Once again Tsukamoto has remade “Tetsuo: The Iron Man” in the form of “Tetsuo: Bullet Man”, the previous remake having been “Tetsuo: Body Hammer” in 1991, so it’s worth looking at what the 1989 student film original, made on a budget of less than US$1,000, might mean for current audiences. The plot is very basic and uses a cast of six actors of whom three play major characters. An unnamed youth usually known as the Metal Fetishist (Tsukamoto) panics after mutilating himself with a steel tube and runs out onto the road. A car driven by an unnamed salaryman (Tomorowo Taguchi) knocks down the youngster; the salaryman and his girlfriend passenger (Kei Fujiwara) believe he is dead so they dump his body in a forest. Later the salaryman begins to transform into a scrap-metal monster and realises that the Metal Fetishist isn’t dead after all but is controlling his metamorphosis and channelling his rage and frustration into something very sinister indeed.

The use of black-and-white film is effective in detailing the grimy industrial environment of urban Tokyo where the salaryman and the fetishist live: the textures of cables, wires, toxic goop and industrial waste look so detailed they take on a very inhuman life of their own. Fast-forwarding, lightning-fast edits, flashbacks, close-up images (some so close up that you can see saliva hanging off teeth in mouths), nightmare scenes, stop-motion animation and the odd sequence that has no relation to the plot make for a fast-paced film that ratchets up the tension to the moment when the salaryman is forced to admit to his sin and face off against the Metal Fetishist. Cables and wires shudder with a malevolent tentacle demon soul and pullulate like hypersexed parasite bacteria in a new host victim.

Many taboos and assumptions particular to modern Japanese culture come in for a hatchet job: the post-1945 notion that technology is humanity’s friend and servant gets a good hammering and the salaryman’s demonstration of anger may well be a cutting comment on expectations of male white-collar workers in 1980s Japanese society as compliant and uncomplaining cogs in a machine network that exploits them and their efforts. Social beliefs about Japanese women as meek and mild also get roasted: the two females in this film are transformed by their contact with the Metal Fetishist into ravenous sexual predators. The salaryman has a nightmare about his girlfriend anally raping him with a penis that’s part-python/part-electric cable. Some viewers might interpret the portrayal of women in “Tetsuo …” as indicative of dislike and distrust of women and their sexuality but this depiction is part of a greater criticism Tsukamoto makes which might unintentionally reflect his own views on how men and women should treat each other. It should be said that at the very moment the salaryman and his girlfriend meet the Metal Fetishist a bit too head-on, the youth has cursed them with his flesh-metal fusion obsession; from then on everything about the couple including their dreams and thoughts is manipulated by him to torment them, and this includes turning their expectations of each other upside-down. This suggests that contact with industrial society and its values warps natural human drives and turns them into unnatural, monstrous phenomena.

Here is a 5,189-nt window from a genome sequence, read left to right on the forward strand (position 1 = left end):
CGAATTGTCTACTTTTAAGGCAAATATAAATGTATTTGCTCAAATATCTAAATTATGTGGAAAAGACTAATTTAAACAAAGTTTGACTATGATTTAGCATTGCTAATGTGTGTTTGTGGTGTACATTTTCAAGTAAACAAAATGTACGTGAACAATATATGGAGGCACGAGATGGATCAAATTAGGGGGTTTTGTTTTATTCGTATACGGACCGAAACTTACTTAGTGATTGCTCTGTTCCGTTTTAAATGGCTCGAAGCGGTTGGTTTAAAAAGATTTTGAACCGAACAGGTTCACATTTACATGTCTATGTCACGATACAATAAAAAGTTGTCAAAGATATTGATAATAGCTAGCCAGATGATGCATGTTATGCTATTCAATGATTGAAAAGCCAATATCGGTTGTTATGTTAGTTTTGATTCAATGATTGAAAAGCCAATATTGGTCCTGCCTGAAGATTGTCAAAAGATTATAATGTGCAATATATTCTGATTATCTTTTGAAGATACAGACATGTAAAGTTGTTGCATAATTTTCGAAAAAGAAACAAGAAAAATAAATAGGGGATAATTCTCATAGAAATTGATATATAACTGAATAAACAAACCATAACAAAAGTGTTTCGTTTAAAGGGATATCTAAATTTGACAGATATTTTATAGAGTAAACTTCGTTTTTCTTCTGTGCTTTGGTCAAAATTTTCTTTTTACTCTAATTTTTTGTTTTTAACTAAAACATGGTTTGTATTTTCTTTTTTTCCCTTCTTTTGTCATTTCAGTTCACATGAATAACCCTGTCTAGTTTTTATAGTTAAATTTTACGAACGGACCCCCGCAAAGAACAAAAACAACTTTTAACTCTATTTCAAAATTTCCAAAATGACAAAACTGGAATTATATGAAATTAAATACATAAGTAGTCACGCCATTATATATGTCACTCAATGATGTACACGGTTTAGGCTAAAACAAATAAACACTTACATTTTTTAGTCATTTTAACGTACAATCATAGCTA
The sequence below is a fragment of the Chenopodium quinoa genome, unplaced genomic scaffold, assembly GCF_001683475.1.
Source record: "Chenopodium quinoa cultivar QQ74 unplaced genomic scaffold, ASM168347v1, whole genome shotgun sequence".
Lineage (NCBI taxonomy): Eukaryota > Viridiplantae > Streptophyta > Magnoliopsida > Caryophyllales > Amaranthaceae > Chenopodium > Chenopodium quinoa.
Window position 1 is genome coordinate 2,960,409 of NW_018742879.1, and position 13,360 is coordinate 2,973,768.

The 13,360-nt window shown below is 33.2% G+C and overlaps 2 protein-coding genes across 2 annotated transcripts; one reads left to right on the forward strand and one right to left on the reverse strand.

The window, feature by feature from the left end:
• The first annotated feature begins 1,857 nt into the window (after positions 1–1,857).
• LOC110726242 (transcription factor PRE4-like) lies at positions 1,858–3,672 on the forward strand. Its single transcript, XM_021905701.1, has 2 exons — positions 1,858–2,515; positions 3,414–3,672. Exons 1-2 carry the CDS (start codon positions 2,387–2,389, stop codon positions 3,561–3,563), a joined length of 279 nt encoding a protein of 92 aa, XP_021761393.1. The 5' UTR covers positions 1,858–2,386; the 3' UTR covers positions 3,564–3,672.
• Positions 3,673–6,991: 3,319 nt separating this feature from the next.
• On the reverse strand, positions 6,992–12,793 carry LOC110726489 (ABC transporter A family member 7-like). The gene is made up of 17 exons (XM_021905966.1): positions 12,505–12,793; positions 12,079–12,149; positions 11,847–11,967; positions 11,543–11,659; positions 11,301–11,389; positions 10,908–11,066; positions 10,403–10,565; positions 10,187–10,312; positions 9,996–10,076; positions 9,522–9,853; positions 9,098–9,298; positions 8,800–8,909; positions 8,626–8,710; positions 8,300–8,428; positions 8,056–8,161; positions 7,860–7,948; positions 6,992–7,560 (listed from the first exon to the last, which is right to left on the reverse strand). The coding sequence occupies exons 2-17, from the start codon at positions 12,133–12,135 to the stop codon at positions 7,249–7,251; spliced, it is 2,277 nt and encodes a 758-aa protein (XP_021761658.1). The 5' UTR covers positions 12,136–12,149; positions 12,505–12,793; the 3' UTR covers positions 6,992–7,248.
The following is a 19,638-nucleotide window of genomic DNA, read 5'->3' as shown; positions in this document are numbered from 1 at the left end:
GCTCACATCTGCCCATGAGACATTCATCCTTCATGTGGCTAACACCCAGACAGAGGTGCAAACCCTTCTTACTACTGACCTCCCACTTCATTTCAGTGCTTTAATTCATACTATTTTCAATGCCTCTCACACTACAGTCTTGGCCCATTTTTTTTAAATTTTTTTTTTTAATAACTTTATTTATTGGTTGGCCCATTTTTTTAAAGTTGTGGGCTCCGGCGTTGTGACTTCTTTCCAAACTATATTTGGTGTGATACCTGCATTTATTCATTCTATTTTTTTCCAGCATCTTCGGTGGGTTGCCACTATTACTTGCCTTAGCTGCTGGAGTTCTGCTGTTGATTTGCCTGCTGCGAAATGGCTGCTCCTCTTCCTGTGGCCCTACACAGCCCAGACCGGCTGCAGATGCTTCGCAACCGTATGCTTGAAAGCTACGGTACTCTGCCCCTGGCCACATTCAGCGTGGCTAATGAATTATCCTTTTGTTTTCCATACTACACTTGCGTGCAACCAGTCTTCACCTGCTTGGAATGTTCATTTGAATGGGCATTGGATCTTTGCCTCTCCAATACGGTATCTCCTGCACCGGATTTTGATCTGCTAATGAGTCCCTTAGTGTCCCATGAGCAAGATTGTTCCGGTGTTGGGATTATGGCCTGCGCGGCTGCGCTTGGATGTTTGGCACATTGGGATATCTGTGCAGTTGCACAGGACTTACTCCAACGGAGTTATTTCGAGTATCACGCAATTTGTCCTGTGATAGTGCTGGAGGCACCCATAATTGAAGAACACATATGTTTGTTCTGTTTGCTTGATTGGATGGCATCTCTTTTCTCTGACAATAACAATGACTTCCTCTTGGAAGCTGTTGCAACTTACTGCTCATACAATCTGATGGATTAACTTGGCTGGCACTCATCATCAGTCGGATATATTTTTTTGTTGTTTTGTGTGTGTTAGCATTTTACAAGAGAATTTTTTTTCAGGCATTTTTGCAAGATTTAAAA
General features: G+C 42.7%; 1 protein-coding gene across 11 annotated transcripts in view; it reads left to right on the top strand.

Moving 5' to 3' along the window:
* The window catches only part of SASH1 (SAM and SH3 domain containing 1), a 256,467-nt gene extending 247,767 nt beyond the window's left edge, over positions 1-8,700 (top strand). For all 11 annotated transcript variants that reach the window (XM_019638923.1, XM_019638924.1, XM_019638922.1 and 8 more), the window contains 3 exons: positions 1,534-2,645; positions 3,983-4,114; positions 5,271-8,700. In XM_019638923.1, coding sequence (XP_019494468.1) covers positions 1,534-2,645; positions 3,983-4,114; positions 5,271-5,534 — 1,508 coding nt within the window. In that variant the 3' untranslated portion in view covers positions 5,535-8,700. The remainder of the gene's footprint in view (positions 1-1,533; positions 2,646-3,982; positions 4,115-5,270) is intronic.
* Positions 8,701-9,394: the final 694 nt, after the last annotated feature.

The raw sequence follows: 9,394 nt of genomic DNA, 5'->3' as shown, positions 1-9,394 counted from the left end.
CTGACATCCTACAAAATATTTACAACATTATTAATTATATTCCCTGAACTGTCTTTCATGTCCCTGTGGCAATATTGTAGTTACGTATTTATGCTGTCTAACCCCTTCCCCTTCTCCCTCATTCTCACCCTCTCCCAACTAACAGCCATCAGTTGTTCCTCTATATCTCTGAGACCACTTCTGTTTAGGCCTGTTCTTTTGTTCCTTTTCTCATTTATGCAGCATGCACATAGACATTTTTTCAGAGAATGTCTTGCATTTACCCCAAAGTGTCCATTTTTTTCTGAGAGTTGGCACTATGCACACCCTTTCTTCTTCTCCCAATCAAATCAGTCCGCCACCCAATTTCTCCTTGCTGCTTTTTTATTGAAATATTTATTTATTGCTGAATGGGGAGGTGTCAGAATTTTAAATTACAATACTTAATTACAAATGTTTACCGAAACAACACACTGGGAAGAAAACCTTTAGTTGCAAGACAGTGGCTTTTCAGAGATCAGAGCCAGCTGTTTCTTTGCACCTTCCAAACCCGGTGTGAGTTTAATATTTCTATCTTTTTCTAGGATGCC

There’s plenty of hilarious black humour in scenes where the Metal Fetishist, meeting the salaryman in person for the first time, presents him with a bouquet of flowers and a female train commuter under the fetishist’s control early in the film pursues and harasses the salaryman relentlessly, pausing only to peek at herself in her mirror and fix her hair a bit. The funniest and most disturbing scenes involve the salaryman with his big Black-and-Decker pecker chasing his girlfriend around their apartment; she knifes him and he drills her in a mutual orgasmic bloodbath. Apart from taking the term “screwing” to its most logical extreme, this part of the film may say something about how the sexual act has become mechanised and robbed of human emotion in a technological society. Equally lunatic and twisted is the fight between the Metal Fetishist and the salaryman: this battle of sexual penetration metaphors ends in an ultimate orgasm where corporeal boundaries are literally dissolved and the pair bring forth a new offspring. The true purpose of sexual intercourse in the industrial environment is to generate more machine beings to spread the contagion of technology throughout the world: the new creature with both the Metal Fetishist and the salaryman at its helm rides off to conquer the Tokyo suburban wilderness.

The soundtrack is important in this film: one comic moment comes when the salaryman spoon-feeds his girlfriend and as she drags the food off his fork with her teeth, metal-scraping noises can be heard. The music by Chu Ishikawa is a bouncy industrial rock pop that suits the film’s frenetic pace and the dense montages of images that each last for a split-second.

The undercurrents of “Tetsuo …” are at once malevolent, pessimistic, cartoony and absurd; the subconscious human fears that it dredges up can be very confronting for many people. Jokes and ideas are taken to their logical extreme that milks them as much for laughs as for horror. This is a definitely a film for people who like being challenged and confronted with ideas and themes that riff on the deepest human fears and anxieties. Humour is used to allay some of these anxieties and make what could have been a highly intense film more bearable but its resolution, which may be a surprise to some viewers and is at once funny and sinister, is firm and uncompromising about the eventual fate of humanity.